Err Msg: The Drive or Network Connection That the Shortcut...

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Article ID: 176262
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Symptoms

When you start Internet Explorer, double-click an Internet shortcut, or view a shell folder, you may receive one of the following error messages:
This Internet shortcut cannot be opened because it failed to run.
Unable to open Internet Shortcut "%1".
The drive or network connection that the shortcut " refers to is unavailable. Make sure that the disk is properly inserted or the network resource is available, and then try again.
Additionally, you may receive the following prompt when you try to drag a Hypertext Markup Language (HTML) link to the Links toolbar:
Windows cannot create a shortcut here. Do you want the shortcut to be placed on the desktop instead?

Cause

This behavior can occur if the Windows\Favorites\Links folder is missing.

Resolution

To resolve this behavior, use either of the following methods:

  • Install Microsoft Internet Explorer 4.01. For information about how to obtain Internet Explorer 4.01, please see the following article in the Microsoft Knowledge Base:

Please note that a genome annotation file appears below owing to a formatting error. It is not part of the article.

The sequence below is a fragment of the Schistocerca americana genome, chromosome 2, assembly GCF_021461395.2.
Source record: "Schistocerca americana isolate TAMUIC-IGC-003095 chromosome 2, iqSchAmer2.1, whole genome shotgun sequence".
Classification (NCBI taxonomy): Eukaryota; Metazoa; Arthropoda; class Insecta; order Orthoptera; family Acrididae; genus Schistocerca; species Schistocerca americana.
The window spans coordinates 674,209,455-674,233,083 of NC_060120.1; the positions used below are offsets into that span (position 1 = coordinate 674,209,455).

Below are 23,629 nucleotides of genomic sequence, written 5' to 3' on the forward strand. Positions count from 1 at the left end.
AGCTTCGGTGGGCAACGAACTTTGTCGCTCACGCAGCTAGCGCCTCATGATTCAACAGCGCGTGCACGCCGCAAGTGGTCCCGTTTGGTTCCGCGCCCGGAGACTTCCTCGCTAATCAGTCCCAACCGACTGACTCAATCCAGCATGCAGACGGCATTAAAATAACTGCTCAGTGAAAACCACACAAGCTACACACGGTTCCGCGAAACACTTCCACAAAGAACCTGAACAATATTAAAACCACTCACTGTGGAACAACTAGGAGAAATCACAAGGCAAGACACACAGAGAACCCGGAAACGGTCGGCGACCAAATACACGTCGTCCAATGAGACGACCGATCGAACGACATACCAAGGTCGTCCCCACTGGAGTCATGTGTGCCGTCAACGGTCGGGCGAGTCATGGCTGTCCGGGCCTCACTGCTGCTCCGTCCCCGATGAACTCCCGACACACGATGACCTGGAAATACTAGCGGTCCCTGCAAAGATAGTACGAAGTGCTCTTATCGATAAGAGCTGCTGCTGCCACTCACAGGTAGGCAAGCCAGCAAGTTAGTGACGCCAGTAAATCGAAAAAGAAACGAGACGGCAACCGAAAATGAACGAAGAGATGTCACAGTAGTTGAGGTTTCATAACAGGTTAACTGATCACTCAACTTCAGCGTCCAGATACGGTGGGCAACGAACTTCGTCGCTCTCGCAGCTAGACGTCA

177485 Microsoft Internet Explorer 4.01 Available
  • Re-create the Links folder by quitting Internet Explorer, restarting your computer, and then starting Internet Explorer.

    NOTE: You may need to re-create any Internet shortcuts you added before you restored the Links folder.

More information

For more information about Internet shortcuts, see the following articles in the Microsoft Knowledge Base:
175306 Unable to View Internet Shortcuts

168124 How to Create a Shortcut to the Current Web Page
A shell folder is a resource on your local hard disk or local area network (LAN) that can be accessed using the "File:" protocol (for example, "file://c:\windows" or "file://\\<path>\webpage.htm," where <path> is the full Universal Naming Convention (UNC) name path to the Webpage.htm file).

Properties

Article ID: 176262 - Last Review: June 22, 2014 - Revision: 5.0
Keywords: 
kbenv kberrmsg KB176262
Retired KB Content Disclaimer
This article was written about products for which Microsoft no longer offers support. Therefore, this article is offered "as is" and will no longer be updated.

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